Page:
Samsung I9250 Galaxy Nexus 16GB (Unlocked)
|Memory Storage Capacity||16 GB|
|Screen Size||4.6 Inches|
About this item
- Slim and curved Contour Display sits perfectly in your hand
- 2G Network: GSM 850 / 900 / 1800 / 1900, 3G Network: HSDPA 850 / 900 / 1700 / 1900 / 2100, 4G Network: LTE 700 (region specific),Phone 3G Frequency: 850/ 900/ 1700/ 1900/ 2100 Mhz
- Powerfull 1.2 GHz dual core processor for speedy data transfer
- Huge 16GB storage space,Stunning 4.6 inch SUPER AMOLED Display
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World's First Smartphone to feature Android 4.0 Ice Cream Sandwich and a 4.65" HD Super AMOLED display.amazing HD screen and 4G LTE fast.Included Accessories: Power adapter, Power adapter.Limited Warranty period (parts and labor): 90 days
NO WARRANTY! SOLD AS IS!
Returns are accepted with a 15% restocking fee.
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I own 2 of these phones. One of them is still working, about a year after I bought it. The other one stopped working 6 months after purchase. I consider a working product to be a requirement for a 2+ star rating.
The battery life seems ridiculously short, although these are my first smart phones, so maybe this is typical.
I remember my old Sprint LG and Samsung flip phones going days without a recharge, whereas the Galaxy dies in 8 hrs without a charge. Turning off wireless probably extends the battery life somewhat, but actually talking on the phone (which is what people used to do on phones in the 80's), drains the battery much faster.
My main complaint is that one of the phones broke. It was never dropped or violated in any way. It had a nice purple cover and the original Google screen protector. It stopped turning on after 6 months. The first thing I tried was plugging in the battery from my working phone, but no luck. Then I tried all the internet tricks: doing a hard reset, plugging the charger into various orifices, shorting the battery, calling Samsung's customer "support" line, talking to the phone in a stern voice, but nothing... just a battery icon and then a blank screen. Smart phones? More like dumb phones.
The version I bought was the international Galaxy Nexus, i9250. It is the version that can be easily converted between software versions using the Factory Images available on the Android site.
In short, this is a great device. It does not have the best construction quality (noticeable, rough edges at one side of the front), it's a Samsung after all, but when it launched it had everything, including an HD screen with a resolution that, even today (feb 2014), the iPhone can't match. The PenTile arrangement didn't bother me at all, and images were crisp enough. Of course they were not as crisp as a full RGB HD, but it was better than what other phones had to offer in the OLED camp. That said, the OLED at that resolution was marvelous to look at (today we are spoiled by 1080p screens), especially because the unmatched contrast made possible by black pixels that actually are black when black. :)
Burn out of the blue pixels still are not a pronounced issue. You can't normally notice, only under specific backgrounds. It is much, much less than the Nexus S I had before it, and most of it is also transitory (disappears after a few seconds). Some of it is permanent, however. As I said, it does not bother me even today.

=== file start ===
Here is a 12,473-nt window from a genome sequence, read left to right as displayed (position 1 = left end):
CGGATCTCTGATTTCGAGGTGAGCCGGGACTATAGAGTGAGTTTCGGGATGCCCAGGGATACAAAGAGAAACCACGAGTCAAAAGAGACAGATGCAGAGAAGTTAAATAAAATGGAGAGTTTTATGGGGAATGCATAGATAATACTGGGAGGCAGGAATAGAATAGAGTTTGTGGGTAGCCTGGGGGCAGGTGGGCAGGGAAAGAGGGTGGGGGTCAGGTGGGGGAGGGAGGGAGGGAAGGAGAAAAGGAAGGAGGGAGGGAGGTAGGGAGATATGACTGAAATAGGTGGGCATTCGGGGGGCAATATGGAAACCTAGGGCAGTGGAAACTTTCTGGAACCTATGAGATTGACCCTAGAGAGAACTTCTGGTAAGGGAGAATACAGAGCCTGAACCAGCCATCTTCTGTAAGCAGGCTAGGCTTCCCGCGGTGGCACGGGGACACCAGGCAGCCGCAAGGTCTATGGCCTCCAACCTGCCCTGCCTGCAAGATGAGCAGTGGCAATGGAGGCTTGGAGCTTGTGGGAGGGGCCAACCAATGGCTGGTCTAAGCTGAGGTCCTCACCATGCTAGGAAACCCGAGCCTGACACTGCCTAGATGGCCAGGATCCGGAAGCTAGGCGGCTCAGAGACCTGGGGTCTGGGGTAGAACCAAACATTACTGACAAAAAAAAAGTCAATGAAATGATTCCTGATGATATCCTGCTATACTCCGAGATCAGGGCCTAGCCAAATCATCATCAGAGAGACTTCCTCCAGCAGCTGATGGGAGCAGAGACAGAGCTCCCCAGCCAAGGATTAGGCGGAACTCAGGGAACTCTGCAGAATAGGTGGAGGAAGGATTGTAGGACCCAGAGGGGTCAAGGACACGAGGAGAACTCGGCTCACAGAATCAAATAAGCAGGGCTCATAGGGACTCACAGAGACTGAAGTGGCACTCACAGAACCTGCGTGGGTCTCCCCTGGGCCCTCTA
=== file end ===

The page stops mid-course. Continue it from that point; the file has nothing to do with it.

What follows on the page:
More than 2 years later, I'm moving towards a Nexus 5, but this phone is still impressive and can handle basically all apps except those that need graphics performance (like games). Also, this phone received the last official update last year, so it won't have (officially, at least) Android 4.4/KitKat. However, regarding compatibility, you shouldn't have problems for a long time. Since Android 4.3/Jelly Bean already had major components that apps use in a daily-basis, this isn't, by any means, a compatibility problem anywhere near the break that 3.0;3.2/Honeycomb and 4.0/Ice Cream Sandwich were. The performance is also decent even today: on a daily basis, it is smoother than many higher end phones that were launched after the Galaxy Nexus. The fact that the Nexus line software is slim, not bloated, also helps.
When I ordered it (from HassleFreeCell), I got a new phone, but the printed instructions and default language were both Japanese. Had to go to the web to figure out how to change the language on the phone. But the power adapter was US.
When I ordered the same item from Excell Mobile Distributors Inc, I received it, but a badly damaged box which was noted on the order form. I had expected an undamaged box...I certainly never noticed any indication that when I placed the order that the vendor could ship me a very damaged box.
The second thing about the Excell Mobile device is that the power plug was default for EU, and you need an adapter (which they included) to work in the US. So this is a different part # than than the phone from HassleFreeCell.
the phone is great, and 4.0.4 (that I upgraded to from the google release), is a great improvement. But if you have >400 contacts, voice dialing won't find them. Very poor QA on google's part. And the default email doesn't sync with Exchange more than once (more sloppy QA) so I had to buy Enhanced Email which reliably syncs with Exchange. The phone dialer isn't nearly as good as the iPhone, e.g., there are no "favorites."
I found the rooting tool at [...] to be ideal. If you want to root your phone, do it right after you get it and make sure you use the updated su.zip if you are using 4.0.4. The su.zip that works for 4.0.3 will not work on 4.0.4.